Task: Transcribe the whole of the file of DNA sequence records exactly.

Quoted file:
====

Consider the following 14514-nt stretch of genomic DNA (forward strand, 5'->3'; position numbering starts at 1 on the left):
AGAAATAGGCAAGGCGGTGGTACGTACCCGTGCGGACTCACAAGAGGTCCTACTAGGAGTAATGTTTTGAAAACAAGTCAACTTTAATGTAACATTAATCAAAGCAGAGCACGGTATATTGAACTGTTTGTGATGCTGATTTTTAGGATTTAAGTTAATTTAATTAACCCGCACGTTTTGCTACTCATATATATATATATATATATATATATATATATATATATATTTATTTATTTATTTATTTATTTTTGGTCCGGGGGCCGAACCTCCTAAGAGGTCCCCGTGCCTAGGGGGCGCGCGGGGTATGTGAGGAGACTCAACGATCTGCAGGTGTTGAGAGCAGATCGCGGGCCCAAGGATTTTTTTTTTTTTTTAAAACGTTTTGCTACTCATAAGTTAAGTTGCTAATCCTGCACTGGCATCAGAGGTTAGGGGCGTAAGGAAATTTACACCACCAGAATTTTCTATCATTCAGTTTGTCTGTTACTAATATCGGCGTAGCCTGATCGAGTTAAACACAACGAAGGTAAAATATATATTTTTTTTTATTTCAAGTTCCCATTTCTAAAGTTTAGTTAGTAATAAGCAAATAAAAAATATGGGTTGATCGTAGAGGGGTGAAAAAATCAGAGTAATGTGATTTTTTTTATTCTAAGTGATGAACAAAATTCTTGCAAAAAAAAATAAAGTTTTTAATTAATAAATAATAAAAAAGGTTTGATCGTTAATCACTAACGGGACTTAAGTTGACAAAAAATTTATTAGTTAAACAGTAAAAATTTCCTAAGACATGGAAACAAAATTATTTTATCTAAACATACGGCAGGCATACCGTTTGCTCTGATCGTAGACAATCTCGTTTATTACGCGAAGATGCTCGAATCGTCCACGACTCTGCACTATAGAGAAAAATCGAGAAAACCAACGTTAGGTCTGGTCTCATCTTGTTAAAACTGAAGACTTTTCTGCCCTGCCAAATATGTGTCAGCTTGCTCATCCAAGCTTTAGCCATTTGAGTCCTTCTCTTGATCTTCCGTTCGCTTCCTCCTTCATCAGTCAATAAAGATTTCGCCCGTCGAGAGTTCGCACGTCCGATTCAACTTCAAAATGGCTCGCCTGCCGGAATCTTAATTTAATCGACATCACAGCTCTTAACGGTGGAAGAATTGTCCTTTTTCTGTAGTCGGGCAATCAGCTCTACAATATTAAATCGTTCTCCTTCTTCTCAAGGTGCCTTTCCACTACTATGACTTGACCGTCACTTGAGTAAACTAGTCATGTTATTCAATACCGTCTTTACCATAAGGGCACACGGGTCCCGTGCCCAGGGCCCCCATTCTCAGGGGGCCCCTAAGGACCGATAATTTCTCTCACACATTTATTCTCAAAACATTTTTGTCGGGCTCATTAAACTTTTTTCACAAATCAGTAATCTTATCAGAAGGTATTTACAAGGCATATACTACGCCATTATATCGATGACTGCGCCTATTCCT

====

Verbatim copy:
Consider the following 14514-nt stretch of genomic DNA (forward strand, 5'->3'; position numbering starts at 1 on the left):
AGAAATAGGCAAGGCGGTGGTACGTACCCGTGCGGACTCACAAGAGGTCCTACTAGGAGTAATGTTTTGAAAACAAGTCAACTTTAATGTAACATTAATCAAAGCAGAGCACGGTATATTGAACTGTTTGTGATGCTGATTTTTAGGATTTAAGTTAATTTAATTAACCCGCACGTTTTGCTACTCATATATATATATATATATATATATATATATATATATATATTTATTTATTTATTTATTTATTTTTGGTCCGGGGGCCGAACCTCCTAAGAGGTCCCCGTGCCTAGGGGGCGCGCGGGGTATGTGAGGAGACTCAACGATCTGCAGGTGTTGAGAGCAGATCGCGGGCCCAAGGATTTTTTTTTTTTTTTAAAACGTTTTGCTACTCATAAGTTAAGTTGCTAATCCTGCACTGGCATCAGAGGTTAGGGGCGTAAGGAAATTTACACCACCAGAATTTTCTATCATTCAGTTTGTCTGTTACTAATATCGGCGTAGCCTGATCGAGTTAAACACAACGAAGGTAAAATATATATTTTTTTTTATTTCAAGTTCCCATTTCTAAAGTTTAGTTAGTAATAAGCAAATAAAAAATATGGGTTGATCGTAGAGGGGTGAAAAAATCAGAGTAATGTGATTTTTTTTATTCTAAGTGATGAACAAAATTCTTGCAAAAAAAAATAAAGTTTTTAATTAATAAATAATAAAAAAGGTTTGATCGTTAATCACTAACGGGACTTAAGTTGACAAAAAATTTATTAGTTAAACAGTAAAAATTTCCTAAGACATGGAAACAAAATTATTTTATCTAAACATACGGCAGGCATACCGTTTGCTCTGATCGTAGACAATCTCGTTTATTACGCGAAGATGCTCGAATCGTCCACGACTCTGCACTATAGAGAAAAATCGAGAAAACCAACGTTAGGTCTGGTCTCATCTTGTTAAAACTGAAGACTTTTCTGCCCTGCCAAATATGTGTCAGCTTGCTCATCCAAGCTTTAGCCATTTGAGTCCTTCTCTTGATCTTCCGTTCGCTTCCTCCTTCATCAGTCAATAAAGATTTCGCCCGTCGAGAGTTCGCACGTCCGATTCAACTTCAAAATGGCTCGCCTGCCGGAATCTTAATTTAATCGACATCACAGCTCTTAACGGTGGAAGAATTGTCCTTTTTCTGTAGTCGGGCAATCAGCTCTACAATATTAAATCGTTCTCCTTCTTCTCAAGGTGCCTTTCCACTACTATGACTTGACCGTCACTTGAGTAAACTAGTCATGTTATTCAATACCGTCTTTACCATAAGGGCACACGGGTCCCGTGCCCAGGGCCCCCATTCTCAGGGGGCCCCTAAGGACCGATAATTTCTCTCACACATTTATTCTCAAAACATTTTTGTCGGGCTCATTAAACTTTTTTCACAAATCAGTAATCTTATCAGAAGGTATTTACAAGGCATATACTACGCCATTATATCGATGACTGCGCCTATTCCT